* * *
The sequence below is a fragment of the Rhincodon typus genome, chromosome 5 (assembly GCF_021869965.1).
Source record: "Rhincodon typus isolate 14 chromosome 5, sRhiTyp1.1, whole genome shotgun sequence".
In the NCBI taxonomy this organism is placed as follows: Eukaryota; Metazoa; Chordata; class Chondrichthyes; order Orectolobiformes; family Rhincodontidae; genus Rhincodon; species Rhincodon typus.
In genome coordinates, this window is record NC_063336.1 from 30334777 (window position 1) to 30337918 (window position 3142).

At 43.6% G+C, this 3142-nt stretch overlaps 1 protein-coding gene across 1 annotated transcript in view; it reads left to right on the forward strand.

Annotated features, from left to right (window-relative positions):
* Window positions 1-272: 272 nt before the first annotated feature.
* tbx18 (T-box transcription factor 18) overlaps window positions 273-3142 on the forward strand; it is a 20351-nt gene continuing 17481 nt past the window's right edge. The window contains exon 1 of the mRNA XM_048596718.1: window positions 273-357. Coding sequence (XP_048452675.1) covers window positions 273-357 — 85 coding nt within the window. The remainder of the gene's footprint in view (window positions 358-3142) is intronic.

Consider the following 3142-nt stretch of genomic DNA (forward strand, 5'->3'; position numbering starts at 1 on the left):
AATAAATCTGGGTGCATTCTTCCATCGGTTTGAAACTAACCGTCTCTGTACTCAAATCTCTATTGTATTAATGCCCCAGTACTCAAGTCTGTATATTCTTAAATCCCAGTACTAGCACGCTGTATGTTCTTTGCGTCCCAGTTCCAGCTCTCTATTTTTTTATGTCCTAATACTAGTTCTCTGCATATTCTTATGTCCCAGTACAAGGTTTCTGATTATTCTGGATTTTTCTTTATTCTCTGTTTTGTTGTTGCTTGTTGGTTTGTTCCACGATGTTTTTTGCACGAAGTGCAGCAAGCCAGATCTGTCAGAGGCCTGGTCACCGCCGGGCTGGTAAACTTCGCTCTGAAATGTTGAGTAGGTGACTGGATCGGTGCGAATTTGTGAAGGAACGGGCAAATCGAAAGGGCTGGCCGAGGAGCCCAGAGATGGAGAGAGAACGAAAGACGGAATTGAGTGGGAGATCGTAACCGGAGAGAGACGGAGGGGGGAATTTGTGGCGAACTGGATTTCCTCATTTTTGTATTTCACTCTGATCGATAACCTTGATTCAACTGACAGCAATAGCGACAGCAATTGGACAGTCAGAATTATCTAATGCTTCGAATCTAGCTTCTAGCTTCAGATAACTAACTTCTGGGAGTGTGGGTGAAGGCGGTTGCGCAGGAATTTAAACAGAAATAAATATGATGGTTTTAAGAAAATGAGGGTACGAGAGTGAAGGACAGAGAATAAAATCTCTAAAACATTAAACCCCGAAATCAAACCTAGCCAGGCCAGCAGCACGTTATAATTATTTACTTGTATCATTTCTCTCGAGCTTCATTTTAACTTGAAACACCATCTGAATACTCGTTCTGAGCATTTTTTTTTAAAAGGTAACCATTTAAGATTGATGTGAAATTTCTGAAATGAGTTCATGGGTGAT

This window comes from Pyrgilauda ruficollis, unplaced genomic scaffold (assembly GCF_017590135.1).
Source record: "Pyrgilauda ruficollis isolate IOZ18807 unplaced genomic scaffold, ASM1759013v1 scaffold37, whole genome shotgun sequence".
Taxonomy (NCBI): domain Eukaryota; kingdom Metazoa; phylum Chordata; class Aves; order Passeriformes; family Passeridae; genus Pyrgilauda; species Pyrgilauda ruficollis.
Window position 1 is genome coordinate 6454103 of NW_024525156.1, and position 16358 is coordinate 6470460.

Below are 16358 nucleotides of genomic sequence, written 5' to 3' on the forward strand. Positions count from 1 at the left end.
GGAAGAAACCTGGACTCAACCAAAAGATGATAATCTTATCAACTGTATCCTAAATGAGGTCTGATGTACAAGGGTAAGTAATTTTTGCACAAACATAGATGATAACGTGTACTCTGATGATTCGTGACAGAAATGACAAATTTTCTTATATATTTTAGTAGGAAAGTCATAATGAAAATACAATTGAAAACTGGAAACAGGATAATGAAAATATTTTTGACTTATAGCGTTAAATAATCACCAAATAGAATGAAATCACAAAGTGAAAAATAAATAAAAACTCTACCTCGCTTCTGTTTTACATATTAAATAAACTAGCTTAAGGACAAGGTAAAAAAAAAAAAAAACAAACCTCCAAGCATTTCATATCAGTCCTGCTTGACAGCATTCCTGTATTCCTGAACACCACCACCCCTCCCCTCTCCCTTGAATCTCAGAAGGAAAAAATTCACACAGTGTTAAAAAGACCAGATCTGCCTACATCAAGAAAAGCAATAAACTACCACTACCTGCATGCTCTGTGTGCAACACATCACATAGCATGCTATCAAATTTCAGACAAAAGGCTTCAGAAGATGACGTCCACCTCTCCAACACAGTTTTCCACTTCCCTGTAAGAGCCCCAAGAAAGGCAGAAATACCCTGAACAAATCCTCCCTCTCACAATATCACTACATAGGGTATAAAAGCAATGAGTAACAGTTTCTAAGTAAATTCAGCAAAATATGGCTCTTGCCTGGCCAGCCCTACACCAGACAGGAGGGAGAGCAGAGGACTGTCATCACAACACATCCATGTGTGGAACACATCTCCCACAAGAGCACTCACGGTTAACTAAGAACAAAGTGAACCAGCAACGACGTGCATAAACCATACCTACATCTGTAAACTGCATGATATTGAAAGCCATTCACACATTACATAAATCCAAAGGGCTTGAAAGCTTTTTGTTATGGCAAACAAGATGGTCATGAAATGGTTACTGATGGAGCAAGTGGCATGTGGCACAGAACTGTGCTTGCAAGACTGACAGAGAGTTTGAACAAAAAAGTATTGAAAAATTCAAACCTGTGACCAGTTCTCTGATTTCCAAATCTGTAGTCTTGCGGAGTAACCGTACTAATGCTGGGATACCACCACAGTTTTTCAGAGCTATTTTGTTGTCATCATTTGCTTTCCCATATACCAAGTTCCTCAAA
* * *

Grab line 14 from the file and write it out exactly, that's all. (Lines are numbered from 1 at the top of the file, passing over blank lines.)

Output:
Window position 1 is genome coordinate 6454103 of NW_024525156.1, and position 16358 is coordinate 6470460.